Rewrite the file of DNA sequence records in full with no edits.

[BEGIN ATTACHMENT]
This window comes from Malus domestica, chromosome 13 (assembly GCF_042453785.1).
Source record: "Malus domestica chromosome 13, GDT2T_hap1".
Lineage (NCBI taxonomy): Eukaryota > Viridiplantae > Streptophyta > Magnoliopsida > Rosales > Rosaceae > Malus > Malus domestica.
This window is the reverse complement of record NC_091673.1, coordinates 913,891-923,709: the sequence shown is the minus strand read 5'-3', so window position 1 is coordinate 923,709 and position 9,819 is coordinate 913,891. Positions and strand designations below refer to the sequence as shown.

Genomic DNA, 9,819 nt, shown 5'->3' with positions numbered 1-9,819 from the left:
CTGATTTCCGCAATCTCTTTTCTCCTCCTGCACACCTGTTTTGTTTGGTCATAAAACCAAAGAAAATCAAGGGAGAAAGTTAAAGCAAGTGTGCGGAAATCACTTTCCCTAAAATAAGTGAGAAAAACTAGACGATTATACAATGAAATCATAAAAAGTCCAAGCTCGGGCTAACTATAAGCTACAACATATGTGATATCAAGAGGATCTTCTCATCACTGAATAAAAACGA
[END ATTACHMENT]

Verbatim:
This window comes from Malus domestica, chromosome 13 (assembly GCF_042453785.1).
Source record: "Malus domestica chromosome 13, GDT2T_hap1".
Lineage (NCBI taxonomy): Eukaryota > Viridiplantae > Streptophyta > Magnoliopsida > Rosales > Rosaceae > Malus > Malus domestica.
This window is the reverse complement of record NC_091673.1, coordinates 913,891-923,709: the sequence shown is the minus strand read 5'-3', so window position 1 is coordinate 923,709 and position 9,819 is coordinate 913,891. Positions and strand designations below refer to the sequence as shown.

Genomic DNA, 9,819 nt, shown 5'->3' with positions numbered 1-9,819 from the left:
CTGATTTCCGCAATCTCTTTTCTCCTCCTGCACACCTGTTTTGTTTGGTCATAAAACCAAAGAAAATCAAGGGAGAAAGTTAAAGCAAGTGTGCGGAAATCACTTTCCCTAAAATAAGTGAGAAAAACTAGACGATTATACAATGAAATCATAAAAAGTCCAAGCTCGGGCTAACTATAAGCTACAACATATGTGATATCAAGAGGATCTTCTCATCACTGAATAAAAACGA